At 16, David Julian Leonard appeared in The Final Chapter: Walking Tall, a feature film about Buford Pusser, the West Tennessee sheriff famous for driving the State Line Mob out of McNairy County. Leonard played a reckless teen who boosts a car and, with the help of his two best friends, leads the neighboring county's sheriff on a high-speed chase "through the weeds, through the woods, and through the ditches." It might not have been the most auspicious way to launch a film career, but it was a start. Leonard would go on to work as a grip and lighting technician for notable directors like Milos Forman and Francis Ford Coppola. He directed the documentary film Why Elvis?, co-directed Big Star Live in Memphis, and served as cinematographer on several projects with Memphis writer and filmmaker Robert Gordon. But for all of the skills Leonard has developed over a lifetime working in the movies, he does his best work with a still camera.
On Friday, May 27th, Leonard is hosting a signing of his aptly named new book Tender Is the Light, a collection of 66 visually arresting photographs.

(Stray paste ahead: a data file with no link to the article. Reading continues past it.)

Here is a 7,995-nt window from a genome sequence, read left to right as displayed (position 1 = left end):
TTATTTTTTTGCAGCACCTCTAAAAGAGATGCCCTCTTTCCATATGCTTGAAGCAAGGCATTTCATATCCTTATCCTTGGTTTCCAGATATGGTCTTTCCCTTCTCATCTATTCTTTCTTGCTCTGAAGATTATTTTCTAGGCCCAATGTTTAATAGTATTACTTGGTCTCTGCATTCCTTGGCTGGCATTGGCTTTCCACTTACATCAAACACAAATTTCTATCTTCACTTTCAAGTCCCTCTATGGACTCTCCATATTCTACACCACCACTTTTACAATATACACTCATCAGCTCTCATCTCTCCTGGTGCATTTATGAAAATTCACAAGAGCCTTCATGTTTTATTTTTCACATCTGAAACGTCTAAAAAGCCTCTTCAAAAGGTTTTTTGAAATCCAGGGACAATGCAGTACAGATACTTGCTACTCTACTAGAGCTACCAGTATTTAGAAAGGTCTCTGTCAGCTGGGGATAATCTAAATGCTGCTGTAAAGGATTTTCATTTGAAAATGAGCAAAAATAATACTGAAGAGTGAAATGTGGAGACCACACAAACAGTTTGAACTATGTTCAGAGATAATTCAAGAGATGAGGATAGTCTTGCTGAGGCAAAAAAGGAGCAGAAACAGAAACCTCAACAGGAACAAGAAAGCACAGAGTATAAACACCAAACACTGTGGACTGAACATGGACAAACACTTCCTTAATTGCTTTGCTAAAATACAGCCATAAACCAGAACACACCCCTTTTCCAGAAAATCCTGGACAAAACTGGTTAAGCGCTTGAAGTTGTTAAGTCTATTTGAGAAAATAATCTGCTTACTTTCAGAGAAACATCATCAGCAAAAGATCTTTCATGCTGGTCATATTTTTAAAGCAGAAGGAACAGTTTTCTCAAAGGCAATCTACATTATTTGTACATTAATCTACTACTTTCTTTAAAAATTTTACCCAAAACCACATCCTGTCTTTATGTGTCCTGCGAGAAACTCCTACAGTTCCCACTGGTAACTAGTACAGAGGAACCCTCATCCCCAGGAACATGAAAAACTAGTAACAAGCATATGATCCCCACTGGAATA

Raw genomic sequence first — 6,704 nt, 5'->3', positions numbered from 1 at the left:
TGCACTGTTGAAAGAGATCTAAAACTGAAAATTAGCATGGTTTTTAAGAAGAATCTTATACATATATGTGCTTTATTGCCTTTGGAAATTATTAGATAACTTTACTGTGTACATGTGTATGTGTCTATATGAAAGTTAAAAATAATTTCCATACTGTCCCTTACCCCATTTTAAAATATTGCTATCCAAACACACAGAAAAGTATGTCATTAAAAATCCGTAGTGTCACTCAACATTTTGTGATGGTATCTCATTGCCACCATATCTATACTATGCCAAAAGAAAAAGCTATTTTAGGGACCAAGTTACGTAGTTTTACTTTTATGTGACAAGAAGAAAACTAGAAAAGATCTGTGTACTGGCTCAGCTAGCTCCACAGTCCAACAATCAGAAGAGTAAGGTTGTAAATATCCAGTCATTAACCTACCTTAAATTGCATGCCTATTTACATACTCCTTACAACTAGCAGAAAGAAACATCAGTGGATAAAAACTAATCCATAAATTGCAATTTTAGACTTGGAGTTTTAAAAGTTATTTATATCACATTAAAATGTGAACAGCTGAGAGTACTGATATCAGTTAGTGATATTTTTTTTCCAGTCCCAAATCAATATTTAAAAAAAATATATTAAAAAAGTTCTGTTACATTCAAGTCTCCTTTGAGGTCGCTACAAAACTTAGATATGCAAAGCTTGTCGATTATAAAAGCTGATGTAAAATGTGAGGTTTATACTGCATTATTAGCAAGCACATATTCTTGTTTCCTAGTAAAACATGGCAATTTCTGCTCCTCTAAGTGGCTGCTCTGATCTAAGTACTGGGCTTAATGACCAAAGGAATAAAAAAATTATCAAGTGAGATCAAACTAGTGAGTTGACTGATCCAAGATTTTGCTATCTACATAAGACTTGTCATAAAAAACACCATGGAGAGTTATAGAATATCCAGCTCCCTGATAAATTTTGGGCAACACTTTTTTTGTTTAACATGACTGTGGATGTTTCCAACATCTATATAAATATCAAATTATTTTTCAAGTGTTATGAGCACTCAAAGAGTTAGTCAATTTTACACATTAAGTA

As a friend and sometimes protege of renowned photographer William Eggleston, Leonard's developed an eye for extraordinary color and the ability to find exotic beauty in the most mundane locations. His reds are red as revenge; his yellows pop off the page. Leonard takes viewers behind church pulpits and into foggy neighborhoods. His camera turns baby dresses into clouds and introduces viewers to circus performers and children doing the things they do best.
Sometimes you can judge a book by its cover. Tender Is the Light is a handsome collection produced and distributed by German publisher Kehrer Verlag. It's bound in drab linen that changes color like a sharkskin suit. A picture of three little girls at a pink princess party may not be the most arresting image in the collection, but it prepares viewers for the artist's playful mix of irony and drama. What lies within might easily be described as a slow-speed joyride all around the world.